Small players lose confidence in crypto after liquidation

Isah, a recently unemployed administrative employee, swore she would never invest in crypto again.

“I can not believe I fell into crypto,” she told Reuters by phone. “I’m just not trying to get depressed. Crypto took my money, fine. It should not take my head off.”

The crypto market, notorious for its wild price fluctuations, crashed last week as investors withdrew their money from more risky assets due to concerns over rising inflation and rising prices.

Bitcoin, the world’s largest cryptocurrency, fell as low as $ 25,401 on Thursday, the lowest level since December 2020. It hit a record high of $ 69,000 in November.

Smaller tokens were also affected, with Ether, the second largest token, falling more than 15% to its lowest level since June. Luna – a digital currency widely publicized on social media and backed by institutional crypto investors – has lost almost all of its value.

Small traders like Isah have flocked to cryptocurrencies in hopes of quick returns despite warnings from regulators that these new assets could be high-risk.

Platforms like Robinhood, which has 23 million customers across a range of assets, have helped increase retail investment, including in cryptocurrencies. About a quarter of Robinhood’s transaction-based revenue came from cryptocurrencies in the first quarter of this year, Robinhood said in its latest income statement.

The total number of users of cryptocurrency platforms has exploded. Binance, the world’s largest cryptocurrency exchange, had about 118 million customers last month, up from 43.4 million in the first quarter last year.

But after last week’s turmoil, online forums were flooded with tales of doom, with retail investors expressing their anxiety over their losses.

“I’m 49, big mortgage, 3 kids, etc. My retirement party is on ice for the foreseeable future!”, Wrote one user with the handle Boring-Fun-3646 on Reddit.

Another user with the handle AdventurousAdagio830 wrote on Reddit: “it does not seem right that I lost $ 180,000.”


A symbol of cryptocurrency risks was collapsed last week by terraUSD, a stablecoin designed to maintain constant value via a complex algorithm involving luna.

When the coins came under heavy selling pressure, the system collapsed. TerraUSD – designed to hold a value of $ 1 – traded around 9 cents on Tuesday, while luna dived close to zero, according to data from CoinGecko.

Tejan Shrivastava, a 31-year-old graphic designer from Mumbai who has been investing in cryptocurrencies since last year, saw his $ 250 investment wiped out by the collapse of Luna.

“He was stuck in a death spiral. All the money was gone in 15 minutes,” he told Reuters.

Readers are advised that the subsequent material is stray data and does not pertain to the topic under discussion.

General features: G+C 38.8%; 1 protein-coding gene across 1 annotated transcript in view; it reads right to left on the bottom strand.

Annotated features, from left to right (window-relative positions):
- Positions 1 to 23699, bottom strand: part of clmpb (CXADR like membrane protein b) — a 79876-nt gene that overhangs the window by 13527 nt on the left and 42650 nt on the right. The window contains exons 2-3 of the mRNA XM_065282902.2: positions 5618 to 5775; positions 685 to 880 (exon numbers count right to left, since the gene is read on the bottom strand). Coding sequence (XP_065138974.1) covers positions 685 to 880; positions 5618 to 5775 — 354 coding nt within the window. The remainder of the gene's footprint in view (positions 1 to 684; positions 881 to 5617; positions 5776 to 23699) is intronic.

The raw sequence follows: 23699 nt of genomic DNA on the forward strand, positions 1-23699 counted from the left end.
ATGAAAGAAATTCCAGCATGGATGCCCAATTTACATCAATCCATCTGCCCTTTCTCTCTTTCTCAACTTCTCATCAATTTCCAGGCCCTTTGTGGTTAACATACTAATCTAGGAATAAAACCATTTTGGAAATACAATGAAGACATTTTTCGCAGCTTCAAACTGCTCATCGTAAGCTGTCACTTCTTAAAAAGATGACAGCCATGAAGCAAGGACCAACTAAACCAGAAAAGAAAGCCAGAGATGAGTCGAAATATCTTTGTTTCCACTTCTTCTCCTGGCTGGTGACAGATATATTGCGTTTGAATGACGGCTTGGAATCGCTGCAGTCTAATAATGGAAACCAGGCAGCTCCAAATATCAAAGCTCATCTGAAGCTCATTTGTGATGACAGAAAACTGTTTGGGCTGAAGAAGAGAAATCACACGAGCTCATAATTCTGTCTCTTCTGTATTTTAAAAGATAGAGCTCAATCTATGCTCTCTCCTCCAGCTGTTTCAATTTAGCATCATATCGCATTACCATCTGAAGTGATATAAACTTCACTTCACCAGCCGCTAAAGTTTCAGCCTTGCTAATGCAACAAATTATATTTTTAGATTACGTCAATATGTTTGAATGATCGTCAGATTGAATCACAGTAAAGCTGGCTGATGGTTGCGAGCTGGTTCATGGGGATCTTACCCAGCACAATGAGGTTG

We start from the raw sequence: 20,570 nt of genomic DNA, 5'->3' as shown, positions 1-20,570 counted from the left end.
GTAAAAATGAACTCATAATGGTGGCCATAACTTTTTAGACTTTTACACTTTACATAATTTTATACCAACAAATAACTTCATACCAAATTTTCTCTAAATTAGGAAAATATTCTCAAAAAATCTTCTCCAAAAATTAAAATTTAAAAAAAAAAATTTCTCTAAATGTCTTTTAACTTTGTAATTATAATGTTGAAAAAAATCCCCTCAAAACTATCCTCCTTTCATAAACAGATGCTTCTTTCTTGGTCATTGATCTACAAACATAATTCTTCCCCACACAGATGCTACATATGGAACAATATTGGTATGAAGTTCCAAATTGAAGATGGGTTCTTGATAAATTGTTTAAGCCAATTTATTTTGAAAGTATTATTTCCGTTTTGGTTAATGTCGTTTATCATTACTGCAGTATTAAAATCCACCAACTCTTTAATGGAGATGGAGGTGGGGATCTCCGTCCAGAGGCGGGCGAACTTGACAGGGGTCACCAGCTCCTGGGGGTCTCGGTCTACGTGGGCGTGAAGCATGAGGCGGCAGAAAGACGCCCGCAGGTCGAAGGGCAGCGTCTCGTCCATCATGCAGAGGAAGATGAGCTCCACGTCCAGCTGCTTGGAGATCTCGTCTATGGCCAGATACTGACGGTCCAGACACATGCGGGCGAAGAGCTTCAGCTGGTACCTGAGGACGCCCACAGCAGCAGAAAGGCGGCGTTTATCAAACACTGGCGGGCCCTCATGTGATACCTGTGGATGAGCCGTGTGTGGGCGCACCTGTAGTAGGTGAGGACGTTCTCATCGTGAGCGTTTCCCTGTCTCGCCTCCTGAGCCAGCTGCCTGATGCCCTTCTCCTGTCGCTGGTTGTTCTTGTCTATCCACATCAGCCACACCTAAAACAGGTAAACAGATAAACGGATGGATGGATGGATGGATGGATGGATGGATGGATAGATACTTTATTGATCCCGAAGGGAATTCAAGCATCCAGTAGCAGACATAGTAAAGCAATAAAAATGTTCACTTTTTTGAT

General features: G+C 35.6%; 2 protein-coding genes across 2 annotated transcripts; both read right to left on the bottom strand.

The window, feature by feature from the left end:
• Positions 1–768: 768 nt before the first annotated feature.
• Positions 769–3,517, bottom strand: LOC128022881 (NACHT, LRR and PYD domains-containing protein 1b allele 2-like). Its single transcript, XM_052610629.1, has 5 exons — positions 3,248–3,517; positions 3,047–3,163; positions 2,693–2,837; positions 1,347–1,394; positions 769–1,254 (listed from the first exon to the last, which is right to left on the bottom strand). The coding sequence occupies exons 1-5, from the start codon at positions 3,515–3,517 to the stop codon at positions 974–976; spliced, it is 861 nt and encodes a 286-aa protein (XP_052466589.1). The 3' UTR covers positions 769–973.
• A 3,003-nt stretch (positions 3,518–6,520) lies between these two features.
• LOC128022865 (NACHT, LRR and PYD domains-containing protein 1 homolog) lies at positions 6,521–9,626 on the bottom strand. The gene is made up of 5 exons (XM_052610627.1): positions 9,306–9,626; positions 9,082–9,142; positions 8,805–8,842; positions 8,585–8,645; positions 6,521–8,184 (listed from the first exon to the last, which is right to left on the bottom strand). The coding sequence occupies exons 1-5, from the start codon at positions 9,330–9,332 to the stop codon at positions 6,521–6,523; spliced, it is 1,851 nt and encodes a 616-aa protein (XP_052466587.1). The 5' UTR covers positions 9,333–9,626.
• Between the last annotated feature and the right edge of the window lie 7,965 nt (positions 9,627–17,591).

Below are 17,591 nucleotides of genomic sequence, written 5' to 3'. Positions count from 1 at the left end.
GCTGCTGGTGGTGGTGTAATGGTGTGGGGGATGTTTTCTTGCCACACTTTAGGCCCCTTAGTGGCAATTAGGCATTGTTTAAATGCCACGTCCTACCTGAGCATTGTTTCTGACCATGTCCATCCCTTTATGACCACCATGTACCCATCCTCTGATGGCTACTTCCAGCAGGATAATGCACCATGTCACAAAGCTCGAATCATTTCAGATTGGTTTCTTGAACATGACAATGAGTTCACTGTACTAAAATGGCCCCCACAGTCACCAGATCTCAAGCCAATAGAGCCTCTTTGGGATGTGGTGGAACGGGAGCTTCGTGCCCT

“I do not even know if I will invest in crypto in the future. I have a crypto portfolio, but I plan to liquidate it when it goes into balance.”

Luna’s decline wiped out most of its market value, which was over $ 40 billion as late as early April, according to data from CoinGecko.

The frustration of online investors has even spread to the real world.

Last week, Soul Police said they were looking for a suspect after an unidentified person rang the doorbell of terraUSD founder Do Kwon’s apartment and fled the scene.

Police would investigate whether the suspect had invested in cryptocurrency, a Soul police officer told Reuters.


In its 13-year history, the cryptocurrency industry has been marked by dizzying ups and downs and sudden free falls. In November, for example, bitcoin crashed by a fifth in just under two weeks after hitting a record high of $ 69,000. Six months earlier, he had plunged by almost 40% in just nine days.

Yet the recent cryptocurrency crash – which pushed the sector’s total value to $ 1.2 trillion, less than half of what it was last November – has led to the luna crash, which on May 1 was the eighth cryptocurrency measured by market value.

Cryptocurrencies are unevenly regulated around the world, where traders of bitcoin and the amount of smaller tokens are generally not protected against price falls.

However, it is difficult to measure the extent of retail investors’ pain from the cryptocurrency dive and the impact on future appetite given the opaque nature of the market.

In the UK, more than 4% of adults – or around 2.3 million people – own cryptocurrencies, according to data released last year by the UK Financial Watchdog.

The British watchdog said that the understanding of cryptocurrencies had fallen compared to the previous year, “suggesting that some cryptocurrency users may not fully understand what they are buying.”

Still, some small investors keep the faith.

Eloisa Marchesoni, who is based near Tulum in Mexico and who invests with a crypto syndicate, said she will not give up.

“I’m looking to buy the bottom – we’re all waiting for bitcoin to fall by $ 22,000, which is not too likely, but not ‘not at all likely’.”

Marchesoni also hedges its crypto bets with physical assets – “cars because you can rent them, watches, real estate.”

Bitcoin hovered around $ 30,000 on Tuesday, after losing more than 20% since the beginning of the month.

Regulators remain on guard. The British government said last month that it would regulate stack coins.

The US Securities and Exchange Commission is sharpening its position. SEC President Gary Gensler said this week that cryptocurrency investors need more protection.

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